ASHBY, William (by 1470-1543), of Lowesby, Leics.

Published in The History of Parliament: the House of Commons 1509-1558, ed. S.T. Bindoff, 1982
Available from Boydell and Brewer



Family and Education

b. by 1470, 1st s. of William Ashby of Lowesby by Agnes, da. of Sir Richard Illingworth of Kirkby Woodhouse, Derbys. and Merton, Surr. m. by 1492, Agnes, da. of Sir Thomas Pulteney of Misterton, Leics., 2 or 3s. 1 or 2da. suc. fa. 14 Jan. 1500.3

Offices Held

J.p. Leics. by 1500-d.; escheator, Warws. and Leics. 1509-10, ?1526-7; commr. subsidy 1512, 1514, 1515, 1523, 1524, for suppression of monasteries 1536; other commissions 1509-41.4


The evidence for William Ashby’s Membership rests on an undated letter from him to Cromwell in which he thanked the minister for having written in his favour to the 1st Earl of Huntingdon and others ‘for the election of knights of the shire of Leicester’. The occasion, judging from the style given Cromwell, that of ‘secretary to our sovereign lord the King’, must have been either a by-election during the Parliament of 1529 or the election to that of 1536. Both the known Members in the first of these died before its end, Sir Richard Sacheverell in April 1534 and Sir William Skeffington in December 1535, and if Sacheverell had not been replaced before Skeffington’s death—or if his replacement had also died—the died the by-election could then have been described as one for both knights. Ashby, a tenant of the Greys, one of the leading families of Leicestershire, would have made a suitable replacement, especially for his kinsman Skeffington, but Cromwell’s intervention might well have been needed to gain Huntingdon’s approval. It was clearly successful as Ashby went on to explain that he was too ill ‘to ride or travel without great danger’ and to ask leave to stay at home until well enough to ‘give mine attendance according to my duty’. He recovered, but whether in time to attend Parliament it is impossible to say.5

Ashby came of a long-established family, the senior branch of which was seated at Quenby, a few miles from Lowesby. On his marriage he had settled upon him the manor of Chellaston in Derbyshire and in 1509 he sued out a pardon as ‘of Lowesby and Groby, Leicestershire and Astley, Warwickshire’. Apart from his career in local administration little has come to light about him. In 1514 he was nominated sheriff of Warwickshire and Leicestershire but not pricked. In 1538 Cromwell appointed him to examine accusations against the vicar of Sproxton, and some two years later he wrote to the minister about an adultery case.6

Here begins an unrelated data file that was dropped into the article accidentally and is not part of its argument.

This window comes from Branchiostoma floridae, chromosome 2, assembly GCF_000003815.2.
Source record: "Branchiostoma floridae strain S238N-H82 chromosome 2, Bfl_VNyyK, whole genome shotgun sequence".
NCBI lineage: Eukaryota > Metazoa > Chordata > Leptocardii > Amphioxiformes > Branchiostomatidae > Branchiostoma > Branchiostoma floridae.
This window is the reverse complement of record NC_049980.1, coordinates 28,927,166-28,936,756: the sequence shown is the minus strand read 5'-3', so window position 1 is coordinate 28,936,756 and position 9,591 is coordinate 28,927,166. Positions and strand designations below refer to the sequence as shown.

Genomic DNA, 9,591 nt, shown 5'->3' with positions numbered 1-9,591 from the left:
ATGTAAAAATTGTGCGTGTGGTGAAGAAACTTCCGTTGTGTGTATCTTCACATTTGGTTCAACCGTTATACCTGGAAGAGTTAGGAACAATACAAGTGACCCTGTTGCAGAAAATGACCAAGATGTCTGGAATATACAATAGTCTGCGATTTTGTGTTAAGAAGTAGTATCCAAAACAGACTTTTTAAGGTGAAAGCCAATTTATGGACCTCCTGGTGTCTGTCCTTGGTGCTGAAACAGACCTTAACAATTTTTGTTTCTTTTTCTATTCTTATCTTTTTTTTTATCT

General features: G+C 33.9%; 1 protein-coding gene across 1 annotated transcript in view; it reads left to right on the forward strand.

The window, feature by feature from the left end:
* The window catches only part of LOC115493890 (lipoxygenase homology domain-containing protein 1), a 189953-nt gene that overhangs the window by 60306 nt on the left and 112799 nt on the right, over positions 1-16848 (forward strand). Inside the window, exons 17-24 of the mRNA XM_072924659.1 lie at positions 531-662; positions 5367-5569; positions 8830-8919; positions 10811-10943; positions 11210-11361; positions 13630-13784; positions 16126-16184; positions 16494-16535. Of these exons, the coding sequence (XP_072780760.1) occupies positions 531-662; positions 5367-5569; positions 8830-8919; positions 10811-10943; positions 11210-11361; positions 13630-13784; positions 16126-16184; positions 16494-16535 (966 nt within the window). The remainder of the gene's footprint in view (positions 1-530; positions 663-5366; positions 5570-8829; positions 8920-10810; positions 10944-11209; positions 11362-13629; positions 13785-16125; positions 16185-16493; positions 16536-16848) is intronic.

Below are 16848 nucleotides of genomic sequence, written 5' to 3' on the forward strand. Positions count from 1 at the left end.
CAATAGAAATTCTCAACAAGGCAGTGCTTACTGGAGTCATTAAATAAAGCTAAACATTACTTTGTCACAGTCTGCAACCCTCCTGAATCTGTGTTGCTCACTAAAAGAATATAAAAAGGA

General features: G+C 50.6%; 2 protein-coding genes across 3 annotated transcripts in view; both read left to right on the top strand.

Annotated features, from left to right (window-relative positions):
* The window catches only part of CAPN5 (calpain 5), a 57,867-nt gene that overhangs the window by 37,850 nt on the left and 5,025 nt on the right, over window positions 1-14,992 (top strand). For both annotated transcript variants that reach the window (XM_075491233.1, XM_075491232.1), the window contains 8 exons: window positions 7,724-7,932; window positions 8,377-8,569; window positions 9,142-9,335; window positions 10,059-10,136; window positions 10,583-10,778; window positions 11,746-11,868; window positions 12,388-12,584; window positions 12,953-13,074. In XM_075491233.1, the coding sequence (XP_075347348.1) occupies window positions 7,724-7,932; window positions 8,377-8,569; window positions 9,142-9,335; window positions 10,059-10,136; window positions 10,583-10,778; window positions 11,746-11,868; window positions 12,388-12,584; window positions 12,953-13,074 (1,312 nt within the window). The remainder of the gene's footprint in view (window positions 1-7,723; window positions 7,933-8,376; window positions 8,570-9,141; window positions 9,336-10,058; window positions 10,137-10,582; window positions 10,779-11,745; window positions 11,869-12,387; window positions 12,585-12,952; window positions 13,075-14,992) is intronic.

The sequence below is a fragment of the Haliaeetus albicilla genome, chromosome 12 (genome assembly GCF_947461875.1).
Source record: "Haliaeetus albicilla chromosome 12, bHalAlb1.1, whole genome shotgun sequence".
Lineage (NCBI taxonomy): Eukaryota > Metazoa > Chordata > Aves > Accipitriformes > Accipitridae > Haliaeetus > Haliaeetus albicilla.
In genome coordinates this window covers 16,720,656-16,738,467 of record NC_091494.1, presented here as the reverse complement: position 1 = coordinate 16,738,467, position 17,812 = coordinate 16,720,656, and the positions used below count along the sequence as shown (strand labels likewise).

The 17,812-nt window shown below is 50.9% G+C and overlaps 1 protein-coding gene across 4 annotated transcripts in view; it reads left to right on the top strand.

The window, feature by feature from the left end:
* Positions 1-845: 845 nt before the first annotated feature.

Ashby made his will on 1 Feb. 1543 and died on the 27th of the same month. He asked for burial in Lowesby church with his ancestors; the monument (now lost) erected there to his memory was perhaps of alabaster from Chellaston. He gave his unmarried daughter Elizabeth 300 marks and from 40 to 200 sheep to various friends and relatives. By a codicil of 8 Feb. he left the residue of his goods to his younger son Everard ‘to help himself, his wife and his children, for I have no lands to give him’. He named his son Everard Ashby and William Bolt executors and his neighbour Francis Cave overseer. The heir, George Ashby, then aged 50 and more, survived his father by less than two years.7

Ref Volumes: 1509-1558

Author: N. M. Fuidge


  • 1. Did not serve for the full duration of the Parliament.
  • 2. LP Hen. VIII, x. 817 citing SP1/103, f. 251.
  • 3. Date of birth estimated from age at fa.’s i.p.m., CIPM Hen. VII, ii. 334. Nichols, Leics. iii. 298-9 and Vis. Leics. (Harl. Soc. ii), 14 give imperfect pedigrees.
  • 4. CPR, 1494-1509, p. 646; Statutes, iii. 84, 115, 169; LP Hen. VIII, i-viii, x, xiii-xv; Trans. Leics. Arch. Soc. xvii. 79.
  • 5. SP1/103, f. 251.
  • 6. Trans. Leics. Arch. Soc. xvii. 79; xxii. 250; xxxii. 48; LP Hen. VIII, i, xiii. xv.
  • 7. PCC 17, 28 Spert, 18 Pynnyng; C142/68/72; F. A. Greenhill, Incised Slabs of Leics. and Rutland, 118.